07/03/2017 12:20 GMT | Updated 08/03/2018 05:12 GMT

How Will Technology Defeat Post-Truth Politics?

Democracy, fragile as it is, is held together not only through the body of laws that define democratic governance but also through the activities of a free press, which can hold power to account.

Democracy, fragile as it is, is held together not only through the body of laws that define democratic governance but also through the activities of a free press, which can hold power to account.

But what happens when the news media (particularly online) becomes a dizzying tsunami of stories - some true, some manipulating the truth and some completely fabricated? And what happens when political figures become perpetrators in the dissemination of lies. For example, here's a list of Donald Trump's litany of outright lies (or post-truths as they have now been euphemistically labelled).

Fact checkers must play a greater role in the post-truth landscape by vetting news for inaccuracies. But manual fact checking is far from optimal. Not only is it subject to its own biases but it is also unable to keep up with the sheer volume of content posted on the web every minute.

So can computers detect fact from fiction? Unfortunately, there isn't an AI algorithm for that just yet, but software can aid the process of fact checking.

There two different approaches to determine whether a story is true or false. The first is to study the metadata surrounding a story, which is often a proxy for how reliable the content of the story is. The metadata in question could be anything from the publication in which a story is published to the way in which the story is shared or engaged with on social media.

This approach can end up being too simplistic. For example, New York Magazine's Brian Feldman put together a Google Chrome Extension which produces a pop up when users visit websites that are deemed unreliable (based on a list of websites compiled by Melissa Zimdars, a communication and media professor from Merrimack College in Massachusetts). This solution, however, lacks rigour and will end up letting too much factually correct news being labelled as fake.

Recently, social media companies have also been under pressure to improve the quality of their content. Facebook, which came under fire recently over spreading bogus news during the 2016 US presidential election, is now making changes to its news algorithms. In a recent blog post, Will Cathcart, VP of Product Management, announced "an improved system to determine what is trending". Trending topics are no longer extracted from a single viral post. Instead, the algorithm will also consider other factors such as the number of publishers also publishing about the same topic and the level of engagement on these posts. In the last week, Facebook has also starting explicitly labelling a post as disputed when its content is deemed bogus.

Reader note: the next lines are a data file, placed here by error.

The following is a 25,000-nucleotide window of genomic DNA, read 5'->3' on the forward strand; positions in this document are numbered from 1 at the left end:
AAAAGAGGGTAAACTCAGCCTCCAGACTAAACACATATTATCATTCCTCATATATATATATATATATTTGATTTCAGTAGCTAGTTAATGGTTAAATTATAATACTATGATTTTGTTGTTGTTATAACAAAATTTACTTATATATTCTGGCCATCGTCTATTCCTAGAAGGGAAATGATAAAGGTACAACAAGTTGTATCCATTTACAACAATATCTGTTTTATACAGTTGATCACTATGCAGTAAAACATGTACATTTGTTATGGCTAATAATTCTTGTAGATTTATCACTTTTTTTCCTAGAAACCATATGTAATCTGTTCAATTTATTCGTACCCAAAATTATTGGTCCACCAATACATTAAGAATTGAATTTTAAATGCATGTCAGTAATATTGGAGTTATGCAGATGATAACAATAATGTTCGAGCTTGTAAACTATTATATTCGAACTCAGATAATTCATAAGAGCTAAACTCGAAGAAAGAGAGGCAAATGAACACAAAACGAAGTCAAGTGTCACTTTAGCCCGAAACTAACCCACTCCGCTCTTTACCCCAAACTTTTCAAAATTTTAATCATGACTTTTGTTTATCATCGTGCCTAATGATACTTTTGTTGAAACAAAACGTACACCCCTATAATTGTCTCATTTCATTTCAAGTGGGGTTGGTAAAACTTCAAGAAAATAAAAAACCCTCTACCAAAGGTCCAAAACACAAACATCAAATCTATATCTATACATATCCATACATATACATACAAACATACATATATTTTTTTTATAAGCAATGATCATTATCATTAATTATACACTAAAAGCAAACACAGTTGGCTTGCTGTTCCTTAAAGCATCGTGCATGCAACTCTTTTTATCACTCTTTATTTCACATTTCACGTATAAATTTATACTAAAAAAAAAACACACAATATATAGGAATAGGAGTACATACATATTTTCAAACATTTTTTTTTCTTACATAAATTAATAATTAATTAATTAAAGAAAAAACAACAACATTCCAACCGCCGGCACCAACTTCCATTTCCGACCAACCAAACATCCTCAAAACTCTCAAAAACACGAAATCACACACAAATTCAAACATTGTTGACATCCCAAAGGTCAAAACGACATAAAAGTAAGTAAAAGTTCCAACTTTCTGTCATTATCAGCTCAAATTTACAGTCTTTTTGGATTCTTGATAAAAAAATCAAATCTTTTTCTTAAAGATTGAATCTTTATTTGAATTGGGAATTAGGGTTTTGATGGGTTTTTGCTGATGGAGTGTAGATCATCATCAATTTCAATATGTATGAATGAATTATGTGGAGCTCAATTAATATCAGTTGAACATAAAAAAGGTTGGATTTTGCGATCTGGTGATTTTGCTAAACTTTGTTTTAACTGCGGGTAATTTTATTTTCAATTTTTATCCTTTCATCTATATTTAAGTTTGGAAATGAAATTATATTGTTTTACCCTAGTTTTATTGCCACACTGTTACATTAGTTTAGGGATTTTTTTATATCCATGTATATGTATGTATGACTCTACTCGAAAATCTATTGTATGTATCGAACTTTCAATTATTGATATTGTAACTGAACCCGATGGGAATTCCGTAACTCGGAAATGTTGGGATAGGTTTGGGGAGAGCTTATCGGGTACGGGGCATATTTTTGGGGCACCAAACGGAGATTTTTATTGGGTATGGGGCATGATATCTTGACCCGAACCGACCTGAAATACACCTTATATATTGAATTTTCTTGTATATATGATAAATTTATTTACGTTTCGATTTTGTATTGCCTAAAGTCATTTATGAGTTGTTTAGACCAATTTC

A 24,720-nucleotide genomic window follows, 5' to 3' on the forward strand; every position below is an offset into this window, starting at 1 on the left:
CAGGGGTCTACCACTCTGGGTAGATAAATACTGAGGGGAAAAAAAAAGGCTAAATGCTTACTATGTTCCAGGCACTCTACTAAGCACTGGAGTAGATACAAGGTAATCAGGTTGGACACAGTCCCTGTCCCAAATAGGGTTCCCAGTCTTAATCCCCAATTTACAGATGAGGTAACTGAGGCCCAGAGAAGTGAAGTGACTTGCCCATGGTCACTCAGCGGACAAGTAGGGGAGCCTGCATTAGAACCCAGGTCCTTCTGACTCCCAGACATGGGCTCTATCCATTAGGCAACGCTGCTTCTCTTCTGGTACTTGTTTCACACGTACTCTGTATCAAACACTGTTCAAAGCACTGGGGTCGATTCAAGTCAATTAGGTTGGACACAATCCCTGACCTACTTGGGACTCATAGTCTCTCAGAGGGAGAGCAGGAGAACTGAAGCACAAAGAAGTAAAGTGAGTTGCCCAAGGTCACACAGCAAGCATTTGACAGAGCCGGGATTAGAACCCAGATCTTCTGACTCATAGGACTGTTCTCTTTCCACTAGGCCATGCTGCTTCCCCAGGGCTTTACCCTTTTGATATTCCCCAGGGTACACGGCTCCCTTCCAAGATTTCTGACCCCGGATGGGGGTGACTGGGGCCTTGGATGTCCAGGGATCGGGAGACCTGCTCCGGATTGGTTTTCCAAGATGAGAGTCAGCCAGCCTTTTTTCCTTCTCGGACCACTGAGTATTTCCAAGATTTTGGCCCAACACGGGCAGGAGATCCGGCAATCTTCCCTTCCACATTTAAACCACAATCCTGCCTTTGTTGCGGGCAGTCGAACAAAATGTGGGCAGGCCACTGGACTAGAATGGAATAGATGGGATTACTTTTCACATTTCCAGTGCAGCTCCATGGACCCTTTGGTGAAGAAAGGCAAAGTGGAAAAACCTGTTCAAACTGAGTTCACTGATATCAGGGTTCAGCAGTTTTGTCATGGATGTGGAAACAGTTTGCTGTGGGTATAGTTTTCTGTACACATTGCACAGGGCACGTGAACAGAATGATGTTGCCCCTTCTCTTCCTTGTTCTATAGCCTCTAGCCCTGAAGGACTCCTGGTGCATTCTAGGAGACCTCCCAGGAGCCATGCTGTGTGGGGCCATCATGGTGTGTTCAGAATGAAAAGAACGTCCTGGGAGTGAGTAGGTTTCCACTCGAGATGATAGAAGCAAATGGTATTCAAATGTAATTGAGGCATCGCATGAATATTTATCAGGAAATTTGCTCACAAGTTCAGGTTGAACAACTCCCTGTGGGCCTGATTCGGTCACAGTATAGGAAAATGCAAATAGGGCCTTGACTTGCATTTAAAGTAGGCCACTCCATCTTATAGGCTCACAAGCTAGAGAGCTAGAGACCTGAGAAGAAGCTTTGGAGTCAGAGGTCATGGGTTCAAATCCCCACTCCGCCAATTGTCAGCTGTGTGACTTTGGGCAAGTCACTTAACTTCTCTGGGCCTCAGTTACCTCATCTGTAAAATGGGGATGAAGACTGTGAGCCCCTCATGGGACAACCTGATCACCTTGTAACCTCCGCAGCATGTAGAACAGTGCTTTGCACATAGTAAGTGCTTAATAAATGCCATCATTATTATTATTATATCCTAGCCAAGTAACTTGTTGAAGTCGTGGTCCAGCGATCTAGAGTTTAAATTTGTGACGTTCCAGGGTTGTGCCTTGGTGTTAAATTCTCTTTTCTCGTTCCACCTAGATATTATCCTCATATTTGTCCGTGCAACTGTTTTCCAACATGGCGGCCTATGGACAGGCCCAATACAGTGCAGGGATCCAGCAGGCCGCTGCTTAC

The second more comprehensive approach to check facts is more direct and studies the internal logic of a story. It involves extracting various claims from a story and matching it against known facts. In an ideal world, we would have a structured database of all the facts in the universe and can instantly parse claims from a story into a structured machine-readable format and validate it against the database.

We are far from such a comprehensive single database and it is still difficult to translate human speech or text into a structured format, but many new organisations are sprouting up attempting to address this challenge. Google Europe's new Digital News Initiative has funded many of these organisations from its €150 million innovation fund.

Factmata, which received a received a €50,000 grant from Google, is using natural language processing and machine intelligence to identify claims in text by extracting named entities, finding out which economic statistics the claims relate to and verify whether they are fact-checkable. Factmata then checks these claims against a knowledge database built on Freebase, an off-shoot of Wikipedia's knowledge graph.

The goal of automating fact checking is in its infancy. Right now, only the simplest statements can be fact checked by computers. But in reality, everything can't be neatly divided into the simple binaries of right and wrong. Often, statements made by public figures rely on numerous assumptions and lie in the muddy grey area between fact and fiction.

But once machines can easily check the more basic claims made in the news, humans can focus on doing the more subjective job of helping people make rational judgements and interpretations on what they see and read in the media.